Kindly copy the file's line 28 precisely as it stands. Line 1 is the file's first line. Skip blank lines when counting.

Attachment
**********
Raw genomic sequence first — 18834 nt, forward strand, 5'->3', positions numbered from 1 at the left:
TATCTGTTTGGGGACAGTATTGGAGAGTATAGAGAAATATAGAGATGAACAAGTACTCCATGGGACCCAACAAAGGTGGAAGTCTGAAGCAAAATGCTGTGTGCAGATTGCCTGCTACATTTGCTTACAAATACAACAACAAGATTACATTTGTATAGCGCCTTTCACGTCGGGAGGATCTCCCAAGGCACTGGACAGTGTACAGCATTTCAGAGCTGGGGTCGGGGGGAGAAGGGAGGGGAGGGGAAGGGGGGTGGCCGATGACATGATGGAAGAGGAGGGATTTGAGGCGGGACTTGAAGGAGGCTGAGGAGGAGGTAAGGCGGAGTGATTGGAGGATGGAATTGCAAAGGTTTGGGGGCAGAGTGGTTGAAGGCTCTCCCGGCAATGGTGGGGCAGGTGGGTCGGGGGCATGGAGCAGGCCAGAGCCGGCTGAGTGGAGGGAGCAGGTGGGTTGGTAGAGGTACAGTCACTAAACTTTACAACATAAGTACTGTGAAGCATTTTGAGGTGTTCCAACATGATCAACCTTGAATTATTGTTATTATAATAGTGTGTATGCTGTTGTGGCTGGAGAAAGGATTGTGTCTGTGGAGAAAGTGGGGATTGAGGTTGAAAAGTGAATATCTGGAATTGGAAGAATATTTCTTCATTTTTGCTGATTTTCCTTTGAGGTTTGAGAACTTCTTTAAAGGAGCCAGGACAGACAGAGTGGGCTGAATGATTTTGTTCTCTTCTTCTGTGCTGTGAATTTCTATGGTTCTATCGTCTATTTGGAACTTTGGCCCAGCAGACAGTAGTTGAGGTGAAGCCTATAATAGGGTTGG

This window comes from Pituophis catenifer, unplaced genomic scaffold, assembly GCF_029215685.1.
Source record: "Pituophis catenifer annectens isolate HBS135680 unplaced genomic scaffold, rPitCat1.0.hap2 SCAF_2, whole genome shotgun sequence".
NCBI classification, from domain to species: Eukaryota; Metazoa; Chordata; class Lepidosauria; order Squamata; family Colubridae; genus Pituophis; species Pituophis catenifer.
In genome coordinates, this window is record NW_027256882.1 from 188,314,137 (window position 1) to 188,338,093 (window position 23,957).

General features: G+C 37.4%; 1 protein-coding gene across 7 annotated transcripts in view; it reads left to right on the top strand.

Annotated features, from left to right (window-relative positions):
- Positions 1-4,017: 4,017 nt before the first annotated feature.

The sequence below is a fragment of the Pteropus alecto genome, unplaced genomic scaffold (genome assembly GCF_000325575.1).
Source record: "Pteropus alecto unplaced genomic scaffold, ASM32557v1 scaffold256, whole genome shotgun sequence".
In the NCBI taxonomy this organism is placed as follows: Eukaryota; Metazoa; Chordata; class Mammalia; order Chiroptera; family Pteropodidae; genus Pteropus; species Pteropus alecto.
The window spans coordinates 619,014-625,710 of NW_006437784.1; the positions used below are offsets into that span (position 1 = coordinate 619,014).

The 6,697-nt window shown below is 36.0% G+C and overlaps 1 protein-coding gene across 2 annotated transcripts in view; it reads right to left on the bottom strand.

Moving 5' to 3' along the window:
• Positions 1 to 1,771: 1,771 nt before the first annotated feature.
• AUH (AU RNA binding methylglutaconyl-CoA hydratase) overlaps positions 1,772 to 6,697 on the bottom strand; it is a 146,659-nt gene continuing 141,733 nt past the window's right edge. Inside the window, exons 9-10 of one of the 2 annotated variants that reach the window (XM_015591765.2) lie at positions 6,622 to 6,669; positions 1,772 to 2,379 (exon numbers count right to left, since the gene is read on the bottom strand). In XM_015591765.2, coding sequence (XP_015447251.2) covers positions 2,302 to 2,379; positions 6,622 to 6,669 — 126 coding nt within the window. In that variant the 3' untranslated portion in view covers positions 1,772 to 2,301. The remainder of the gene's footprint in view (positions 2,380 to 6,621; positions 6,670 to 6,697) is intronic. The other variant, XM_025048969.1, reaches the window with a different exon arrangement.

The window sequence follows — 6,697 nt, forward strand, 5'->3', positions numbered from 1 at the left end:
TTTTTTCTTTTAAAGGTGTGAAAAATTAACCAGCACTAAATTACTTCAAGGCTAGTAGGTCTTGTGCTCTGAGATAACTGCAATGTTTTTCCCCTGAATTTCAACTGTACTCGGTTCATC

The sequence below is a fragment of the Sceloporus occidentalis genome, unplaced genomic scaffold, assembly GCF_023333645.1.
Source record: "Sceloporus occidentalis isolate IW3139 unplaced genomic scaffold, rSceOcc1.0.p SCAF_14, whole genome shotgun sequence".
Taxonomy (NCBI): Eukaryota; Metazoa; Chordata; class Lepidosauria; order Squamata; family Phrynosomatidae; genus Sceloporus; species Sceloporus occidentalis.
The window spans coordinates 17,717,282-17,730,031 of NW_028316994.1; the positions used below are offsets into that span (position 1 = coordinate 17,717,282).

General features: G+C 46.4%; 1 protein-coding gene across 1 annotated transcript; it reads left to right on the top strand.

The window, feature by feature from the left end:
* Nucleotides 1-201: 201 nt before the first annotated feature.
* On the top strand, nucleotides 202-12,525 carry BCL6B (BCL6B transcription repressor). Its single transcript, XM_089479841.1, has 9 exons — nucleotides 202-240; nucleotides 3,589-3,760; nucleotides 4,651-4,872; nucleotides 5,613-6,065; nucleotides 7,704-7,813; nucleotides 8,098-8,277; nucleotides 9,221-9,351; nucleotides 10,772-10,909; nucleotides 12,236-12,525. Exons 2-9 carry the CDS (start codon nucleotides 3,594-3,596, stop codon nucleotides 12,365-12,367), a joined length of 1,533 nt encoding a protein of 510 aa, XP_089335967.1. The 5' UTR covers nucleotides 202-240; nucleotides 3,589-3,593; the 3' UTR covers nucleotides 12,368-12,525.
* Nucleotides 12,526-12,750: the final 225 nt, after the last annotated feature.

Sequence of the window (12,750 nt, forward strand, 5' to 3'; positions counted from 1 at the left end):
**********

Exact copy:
* Nucleotides 12,526-12,750: the final 225 nt, after the last annotated feature.